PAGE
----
This years KubeCon + CloudNativeCon gathered a crowd of 7000 enthusiastic Native Cloud and Kubernetes people in Valencia, Spain from May 16 to 20.
KubeCon revolves around Kubernetes - “the cloud-native operating system”, and the enormous ecosystem of components used in conjunction with it, most of which are open source projects. Kubernetes itself was born back in 2014, as an open source version of a tool Google developed internally to handle their massive amounts of data. The Kubernetes Documentary provides an insider view of this fascinating story.
The Cloud Native Computing Foundation, or CNCF for short, is an organization providing backing to in the ecosystem.
CNCF is experiencing rapid growth, and has grown to more than 800 members and nearly 160 000 people contributing on the code base. CNCF maintains a landscape on all of their projects, continuously updated and available online
At KubeCon I was delighted to meet up with my friends and fellow maintainers from the Jenkins X project, whom I have communicated with over Slack for years, but only now finally got to meet in person.
The conference went on for five days, with two days devoted to related events, such as GitOpsCon and CDEventsCon, and three days for the main conference. The keynotes which kicked off the sessions for each day were really good, with a lot of variation in the content. Some of the keynotes were pre-recorded, or at least presented via video-link, such as the message from the Ukrainian CNCF developer Advocate Ihor Dvoretsky who had to attend KubeCon remotely due to the war.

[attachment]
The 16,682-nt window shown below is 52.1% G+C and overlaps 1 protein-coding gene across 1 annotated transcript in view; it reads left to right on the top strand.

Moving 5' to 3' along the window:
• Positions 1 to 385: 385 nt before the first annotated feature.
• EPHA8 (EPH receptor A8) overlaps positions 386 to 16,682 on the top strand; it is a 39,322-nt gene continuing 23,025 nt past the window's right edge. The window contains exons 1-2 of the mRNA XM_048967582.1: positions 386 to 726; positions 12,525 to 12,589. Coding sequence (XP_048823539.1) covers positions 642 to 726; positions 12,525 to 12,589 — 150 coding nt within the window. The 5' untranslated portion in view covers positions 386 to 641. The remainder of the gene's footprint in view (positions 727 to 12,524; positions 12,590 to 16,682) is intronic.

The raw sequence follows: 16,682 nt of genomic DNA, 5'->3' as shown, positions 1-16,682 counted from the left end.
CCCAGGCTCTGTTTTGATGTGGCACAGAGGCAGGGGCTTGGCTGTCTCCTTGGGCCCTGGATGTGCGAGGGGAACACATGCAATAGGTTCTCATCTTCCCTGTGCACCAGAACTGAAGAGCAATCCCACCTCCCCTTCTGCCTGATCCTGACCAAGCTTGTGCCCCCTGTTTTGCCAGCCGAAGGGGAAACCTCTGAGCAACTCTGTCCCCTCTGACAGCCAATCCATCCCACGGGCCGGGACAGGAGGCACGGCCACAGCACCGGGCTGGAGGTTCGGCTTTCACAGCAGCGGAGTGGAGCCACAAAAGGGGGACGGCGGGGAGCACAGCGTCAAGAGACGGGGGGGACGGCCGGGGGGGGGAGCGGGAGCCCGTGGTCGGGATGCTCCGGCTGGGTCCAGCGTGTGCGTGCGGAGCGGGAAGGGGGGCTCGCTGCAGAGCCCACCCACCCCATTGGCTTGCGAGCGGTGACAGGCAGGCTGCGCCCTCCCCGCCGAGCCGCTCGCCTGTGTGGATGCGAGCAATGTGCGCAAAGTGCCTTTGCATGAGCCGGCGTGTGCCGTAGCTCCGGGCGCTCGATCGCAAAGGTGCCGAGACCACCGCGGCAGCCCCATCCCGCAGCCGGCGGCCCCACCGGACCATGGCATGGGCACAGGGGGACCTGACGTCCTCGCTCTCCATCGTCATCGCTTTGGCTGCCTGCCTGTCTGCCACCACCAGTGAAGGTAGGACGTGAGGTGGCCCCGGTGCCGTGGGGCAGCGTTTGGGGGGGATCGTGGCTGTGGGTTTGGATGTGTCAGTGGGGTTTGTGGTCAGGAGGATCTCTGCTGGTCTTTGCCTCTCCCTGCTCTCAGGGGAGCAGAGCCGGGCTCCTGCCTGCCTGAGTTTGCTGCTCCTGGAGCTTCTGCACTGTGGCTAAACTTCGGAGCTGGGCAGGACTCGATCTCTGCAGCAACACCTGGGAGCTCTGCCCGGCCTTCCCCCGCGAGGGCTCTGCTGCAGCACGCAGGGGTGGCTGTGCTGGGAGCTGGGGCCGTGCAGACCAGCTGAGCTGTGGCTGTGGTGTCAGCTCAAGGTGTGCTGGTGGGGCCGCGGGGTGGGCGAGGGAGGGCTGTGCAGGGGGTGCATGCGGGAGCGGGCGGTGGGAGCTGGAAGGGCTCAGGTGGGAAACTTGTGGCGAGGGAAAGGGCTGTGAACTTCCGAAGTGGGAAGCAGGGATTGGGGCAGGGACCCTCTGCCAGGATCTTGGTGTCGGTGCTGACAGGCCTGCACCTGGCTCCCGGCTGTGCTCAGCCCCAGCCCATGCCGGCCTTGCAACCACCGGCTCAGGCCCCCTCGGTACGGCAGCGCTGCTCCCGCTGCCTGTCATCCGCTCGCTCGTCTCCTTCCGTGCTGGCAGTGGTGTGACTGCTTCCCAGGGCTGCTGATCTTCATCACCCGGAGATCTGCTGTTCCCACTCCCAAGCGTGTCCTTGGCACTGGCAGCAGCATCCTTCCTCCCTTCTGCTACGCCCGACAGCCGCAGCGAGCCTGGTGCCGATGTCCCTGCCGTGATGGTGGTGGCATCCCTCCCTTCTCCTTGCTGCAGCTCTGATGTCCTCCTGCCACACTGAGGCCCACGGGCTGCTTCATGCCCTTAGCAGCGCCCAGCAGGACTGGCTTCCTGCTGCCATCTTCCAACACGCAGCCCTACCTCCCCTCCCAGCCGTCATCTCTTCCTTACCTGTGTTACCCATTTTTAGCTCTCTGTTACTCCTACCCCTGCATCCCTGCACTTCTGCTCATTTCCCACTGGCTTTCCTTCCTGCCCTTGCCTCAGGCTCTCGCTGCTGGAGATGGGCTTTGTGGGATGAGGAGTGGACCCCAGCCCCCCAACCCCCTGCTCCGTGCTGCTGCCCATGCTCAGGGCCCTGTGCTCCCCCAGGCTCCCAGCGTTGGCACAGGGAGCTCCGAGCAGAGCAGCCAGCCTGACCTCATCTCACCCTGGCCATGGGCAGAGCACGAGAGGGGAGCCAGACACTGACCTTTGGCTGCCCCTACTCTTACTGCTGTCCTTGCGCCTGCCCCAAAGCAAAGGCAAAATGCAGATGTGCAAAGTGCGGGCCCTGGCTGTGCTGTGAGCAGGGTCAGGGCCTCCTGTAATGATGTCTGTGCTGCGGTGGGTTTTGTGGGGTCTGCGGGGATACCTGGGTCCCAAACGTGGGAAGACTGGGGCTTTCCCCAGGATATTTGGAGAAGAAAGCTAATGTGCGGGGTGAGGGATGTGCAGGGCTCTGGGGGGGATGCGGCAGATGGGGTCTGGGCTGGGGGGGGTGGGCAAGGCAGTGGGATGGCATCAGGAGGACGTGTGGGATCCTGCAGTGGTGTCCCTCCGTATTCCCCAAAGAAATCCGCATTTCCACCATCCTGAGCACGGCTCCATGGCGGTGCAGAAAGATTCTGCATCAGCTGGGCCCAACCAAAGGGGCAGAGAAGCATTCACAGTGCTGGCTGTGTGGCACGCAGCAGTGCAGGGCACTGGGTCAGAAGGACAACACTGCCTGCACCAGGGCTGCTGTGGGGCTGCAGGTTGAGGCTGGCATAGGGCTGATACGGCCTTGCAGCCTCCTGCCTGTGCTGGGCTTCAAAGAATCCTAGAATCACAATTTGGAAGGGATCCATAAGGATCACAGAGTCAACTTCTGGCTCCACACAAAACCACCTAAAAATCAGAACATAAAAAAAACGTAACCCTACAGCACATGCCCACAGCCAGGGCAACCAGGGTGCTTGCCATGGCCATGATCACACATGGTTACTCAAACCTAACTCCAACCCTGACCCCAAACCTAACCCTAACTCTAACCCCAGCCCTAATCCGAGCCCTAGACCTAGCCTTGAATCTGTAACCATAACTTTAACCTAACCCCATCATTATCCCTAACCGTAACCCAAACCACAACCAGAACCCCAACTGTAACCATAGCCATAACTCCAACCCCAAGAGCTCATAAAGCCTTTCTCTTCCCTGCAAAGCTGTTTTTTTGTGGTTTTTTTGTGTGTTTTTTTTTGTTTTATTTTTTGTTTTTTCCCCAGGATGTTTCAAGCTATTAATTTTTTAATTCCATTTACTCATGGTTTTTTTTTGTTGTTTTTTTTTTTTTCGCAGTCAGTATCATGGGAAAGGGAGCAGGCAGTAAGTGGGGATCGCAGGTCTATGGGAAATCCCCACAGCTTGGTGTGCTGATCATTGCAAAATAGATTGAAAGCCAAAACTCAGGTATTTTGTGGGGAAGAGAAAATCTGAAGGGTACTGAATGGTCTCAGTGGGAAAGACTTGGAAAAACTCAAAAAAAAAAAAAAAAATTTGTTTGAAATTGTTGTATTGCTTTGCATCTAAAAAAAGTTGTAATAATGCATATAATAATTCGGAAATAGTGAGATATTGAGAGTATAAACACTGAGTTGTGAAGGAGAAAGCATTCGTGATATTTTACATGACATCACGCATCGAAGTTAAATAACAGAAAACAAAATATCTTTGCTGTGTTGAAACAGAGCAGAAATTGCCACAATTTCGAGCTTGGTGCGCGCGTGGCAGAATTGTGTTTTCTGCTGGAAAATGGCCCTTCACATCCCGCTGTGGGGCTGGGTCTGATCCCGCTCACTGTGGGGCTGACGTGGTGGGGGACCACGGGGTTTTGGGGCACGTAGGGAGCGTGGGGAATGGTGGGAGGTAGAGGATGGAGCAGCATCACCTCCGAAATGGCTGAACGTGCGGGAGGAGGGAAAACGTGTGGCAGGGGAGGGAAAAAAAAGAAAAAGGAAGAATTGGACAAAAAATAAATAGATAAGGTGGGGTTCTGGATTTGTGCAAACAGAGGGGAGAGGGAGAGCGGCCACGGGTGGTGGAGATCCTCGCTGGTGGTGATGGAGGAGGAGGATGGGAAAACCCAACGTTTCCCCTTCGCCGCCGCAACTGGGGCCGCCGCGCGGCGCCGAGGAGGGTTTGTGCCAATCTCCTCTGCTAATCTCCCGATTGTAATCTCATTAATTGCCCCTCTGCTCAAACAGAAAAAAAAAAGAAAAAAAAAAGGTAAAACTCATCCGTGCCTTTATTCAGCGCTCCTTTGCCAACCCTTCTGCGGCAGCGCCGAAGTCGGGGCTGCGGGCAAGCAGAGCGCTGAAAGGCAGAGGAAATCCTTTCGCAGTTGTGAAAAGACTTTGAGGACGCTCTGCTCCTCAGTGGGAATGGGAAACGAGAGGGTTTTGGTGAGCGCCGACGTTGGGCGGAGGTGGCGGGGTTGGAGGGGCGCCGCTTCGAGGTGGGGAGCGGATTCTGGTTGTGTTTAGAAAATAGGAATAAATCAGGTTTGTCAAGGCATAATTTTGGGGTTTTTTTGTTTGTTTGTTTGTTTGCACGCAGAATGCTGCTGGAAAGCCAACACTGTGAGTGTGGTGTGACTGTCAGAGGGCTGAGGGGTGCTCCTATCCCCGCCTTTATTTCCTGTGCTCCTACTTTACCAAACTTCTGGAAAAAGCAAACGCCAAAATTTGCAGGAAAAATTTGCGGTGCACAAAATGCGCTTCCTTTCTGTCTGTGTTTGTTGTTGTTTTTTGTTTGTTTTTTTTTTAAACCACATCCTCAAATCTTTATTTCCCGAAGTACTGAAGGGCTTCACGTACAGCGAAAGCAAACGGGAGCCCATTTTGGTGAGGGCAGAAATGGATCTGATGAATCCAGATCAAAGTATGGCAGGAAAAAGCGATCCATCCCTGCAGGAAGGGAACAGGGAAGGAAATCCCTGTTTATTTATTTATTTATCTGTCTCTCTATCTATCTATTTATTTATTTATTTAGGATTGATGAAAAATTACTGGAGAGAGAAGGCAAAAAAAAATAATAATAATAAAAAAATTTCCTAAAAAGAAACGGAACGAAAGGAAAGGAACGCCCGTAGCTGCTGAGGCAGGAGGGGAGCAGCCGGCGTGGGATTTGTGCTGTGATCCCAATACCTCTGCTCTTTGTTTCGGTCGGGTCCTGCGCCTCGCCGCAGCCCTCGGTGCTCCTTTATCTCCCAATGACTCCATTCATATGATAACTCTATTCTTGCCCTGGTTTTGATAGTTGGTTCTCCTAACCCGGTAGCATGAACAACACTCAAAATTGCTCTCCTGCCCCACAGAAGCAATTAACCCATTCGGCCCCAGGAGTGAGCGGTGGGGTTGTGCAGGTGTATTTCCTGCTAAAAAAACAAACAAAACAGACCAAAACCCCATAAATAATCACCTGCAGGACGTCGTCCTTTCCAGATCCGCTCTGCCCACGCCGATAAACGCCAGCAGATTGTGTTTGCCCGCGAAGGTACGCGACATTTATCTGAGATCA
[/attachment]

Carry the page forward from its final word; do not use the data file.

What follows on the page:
Green computing was presented in the talk on Accelerate to a Sustainable Future by Kate Mulhall and Emma Collins. We got a fascinating glimpse into the world of how Cern uses Kubernetes to process data from the Hadron Collider
With up to 15 simultaneous tracks it was quite difficult to keep track of everything that was going on.
With the increased number of security incidents happening lately, naturally security was a prominent topic. There were multiple talks on Supply Chain Security, the process of making guarantees and verification that the software you run is not compromised. The talk by Adolfo García Veytia was a blast, with his deep insight into the concepts combined with a fun use of Star Wars characters to explain what risks Supply Chain Security can protect us against.
However, there may be situations where you want to maximize speed and ease of delivery over security, for a limited time and audience.
The Digital Factory (Digitalfabrikken in Norwegian) is CoWork's concept model for a system combining developers, code and automation to produce digital products. One of our main concerns when producing digital solutions is the two modes of delivery
We see that Kubernetes, and Jenkins X, which is our go-to solution for CI/CD at the moment, are excellent tools for building such tools.
Next year's KubeCon I hope to be able to bring with me some more CoWorkers, and perhaps we will demo our Digital Factory as well.
The entire playlist of 249 videos is available at YouTube.